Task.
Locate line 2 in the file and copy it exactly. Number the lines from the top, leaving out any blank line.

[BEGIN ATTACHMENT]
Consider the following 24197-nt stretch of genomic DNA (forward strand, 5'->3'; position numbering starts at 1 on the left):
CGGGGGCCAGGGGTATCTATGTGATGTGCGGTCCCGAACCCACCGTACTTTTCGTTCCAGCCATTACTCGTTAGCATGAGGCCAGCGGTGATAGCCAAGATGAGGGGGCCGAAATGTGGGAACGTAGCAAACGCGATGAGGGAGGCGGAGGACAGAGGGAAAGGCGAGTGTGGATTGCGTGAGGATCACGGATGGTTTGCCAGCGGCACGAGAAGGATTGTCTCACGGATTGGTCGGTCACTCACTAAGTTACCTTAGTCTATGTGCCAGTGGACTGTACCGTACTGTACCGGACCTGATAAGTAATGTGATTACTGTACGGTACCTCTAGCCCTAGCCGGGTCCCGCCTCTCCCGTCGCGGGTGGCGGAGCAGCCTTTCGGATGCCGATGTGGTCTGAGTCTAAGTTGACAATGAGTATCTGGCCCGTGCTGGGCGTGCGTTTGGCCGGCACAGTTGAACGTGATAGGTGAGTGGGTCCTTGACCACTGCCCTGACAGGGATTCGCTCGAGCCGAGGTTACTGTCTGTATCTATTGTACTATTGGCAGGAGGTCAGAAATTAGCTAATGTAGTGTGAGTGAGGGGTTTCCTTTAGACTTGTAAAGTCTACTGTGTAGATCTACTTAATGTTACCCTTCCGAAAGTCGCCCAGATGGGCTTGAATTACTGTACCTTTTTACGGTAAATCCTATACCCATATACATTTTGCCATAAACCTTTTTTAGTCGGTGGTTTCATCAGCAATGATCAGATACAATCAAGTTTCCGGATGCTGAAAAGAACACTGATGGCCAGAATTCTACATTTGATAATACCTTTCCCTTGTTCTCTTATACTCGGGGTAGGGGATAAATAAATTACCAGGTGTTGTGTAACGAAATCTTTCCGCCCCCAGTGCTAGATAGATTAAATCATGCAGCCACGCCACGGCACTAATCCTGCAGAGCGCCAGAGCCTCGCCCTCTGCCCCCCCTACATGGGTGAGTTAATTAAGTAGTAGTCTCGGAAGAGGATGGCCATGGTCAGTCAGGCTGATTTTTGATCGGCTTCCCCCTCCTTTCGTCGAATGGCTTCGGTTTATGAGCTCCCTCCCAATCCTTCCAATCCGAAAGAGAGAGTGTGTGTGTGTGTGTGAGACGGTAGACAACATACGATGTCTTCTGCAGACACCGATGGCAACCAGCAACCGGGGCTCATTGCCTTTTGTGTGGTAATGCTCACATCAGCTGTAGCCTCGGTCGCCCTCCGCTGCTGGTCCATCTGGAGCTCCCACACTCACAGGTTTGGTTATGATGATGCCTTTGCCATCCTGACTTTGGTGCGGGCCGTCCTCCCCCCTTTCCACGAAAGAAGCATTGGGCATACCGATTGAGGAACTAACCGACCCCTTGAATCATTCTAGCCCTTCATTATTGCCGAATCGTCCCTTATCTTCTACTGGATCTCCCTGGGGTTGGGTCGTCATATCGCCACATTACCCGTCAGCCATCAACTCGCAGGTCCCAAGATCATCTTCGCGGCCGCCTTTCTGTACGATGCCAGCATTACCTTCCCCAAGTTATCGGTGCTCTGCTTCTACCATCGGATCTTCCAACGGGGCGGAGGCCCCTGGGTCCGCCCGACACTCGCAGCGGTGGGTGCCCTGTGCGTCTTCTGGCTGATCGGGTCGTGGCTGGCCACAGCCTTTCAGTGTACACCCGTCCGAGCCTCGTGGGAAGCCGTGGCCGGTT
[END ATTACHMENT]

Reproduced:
CGGGGGCCAGGGGTATCTATGTGATGTGCGGTCCCGAACCCACCGTACTTTTCGTTCCAGCCATTACTCGTTAGCATGAGGCCAGCGGTGATAGCCAAGATGAGGGGGCCGAAATGTGGGAACGTAGCAAACGCGATGAGGGAGGCGGAGGACAGAGGGAAAGGCGAGTGTGGATTGCGTGAGGATCACGGATGGTTTGCCAGCGGCACGAGAAGGATTGTCTCACGGATTGGTCGGTCACTCACTAAGTTACCTTAGTCTATGTGCCAGTGGACTGTACCGTACTGTACCGGACCTGATAAGTAATGTGATTACTGTACGGTACCTCTAGCCCTAGCCGGGTCCCGCCTCTCCCGTCGCGGGTGGCGGAGCAGCCTTTCGGATGCCGATGTGGTCTGAGTCTAAGTTGACAATGAGTATCTGGCCCGTGCTGGGCGTGCGTTTGGCCGGCACAGTTGAACGTGATAGGTGAGTGGGTCCTTGACCACTGCCCTGACAGGGATTCGCTCGAGCCGAGGTTACTGTCTGTATCTATTGTACTATTGGCAGGAGGTCAGAAATTAGCTAATGTAGTGTGAGTGAGGGGTTTCCTTTAGACTTGTAAAGTCTACTGTGTAGATCTACTTAATGTTACCCTTCCGAAAGTCGCCCAGATGGGCTTGAATTACTGTACCTTTTTACGGTAAATCCTATACCCATATACATTTTGCCATAAACCTTTTTTAGTCGGTGGTTTCATCAGCAATGATCAGATACAATCAAGTTTCCGGATGCTGAAAAGAACACTGATGGCCAGAATTCTACATTTGATAATACCTTTCCCTTGTTCTCTTATACTCGGGGTAGGGGATAAATAAATTACCAGGTGTTGTGTAACGAAATCTTTCCGCCCCCAGTGCTAGATAGATTAAATCATGCAGCCACGCCACGGCACTAATCCTGCAGAGCGCCAGAGCCTCGCCCTCTGCCCCCCCTACATGGGTGAGTTAATTAAGTAGTAGTCTCGGAAGAGGATGGCCATGGTCAGTCAGGCTGATTTTTGATCGGCTTCCCCCTCCTTTCGTCGAATGGCTTCGGTTTATGAGCTCCCTCCCAATCCTTCCAATCCGAAAGAGAGAGTGTGTGTGTGTGTGTGAGACGGTAGACAACATACGATGTCTTCTGCAGACACCGATGGCAACCAGCAACCGGGGCTCATTGCCTTTTGTGTGGTAATGCTCACATCAGCTGTAGCCTCGGTCGCCCTCCGCTGCTGGTCCATCTGGAGCTCCCACACTCACAGGTTTGGTTATGATGATGCCTTTGCCATCCTGACTTTGGTGCGGGCCGTCCTCCCCCCTTTCCACGAAAGAAGCATTGGGCATACCGATTGAGGAACTAACCGACCCCTTGAATCATTCTAGCCCTTCATTATTGCCGAATCGTCCCTTATCTTCTACTGGATCTCCCTGGGGTTGGGTCGTCATATCGCCACATTACCCGTCAGCCATCAACTCGCAGGTCCCAAGATCATCTTCGCGGCCGCCTTTCTGTACGATGCCAGCATTACCTTCCCCAAGTTATCGGTGCTCTGCTTCTACCATCGGATCTTCCAACGGGGCGGAGGCCCCTGGGTCCGCCCGACACTCGCAGCGGTGGGTGCCCTGTGCGTCTTCTGGCTGATCGGGTCGTGGCTGGCCACAGCCTTTCAGTGTACACCCGTCCGAGCCTCGTGGGAAGCCGTGGCCGGTT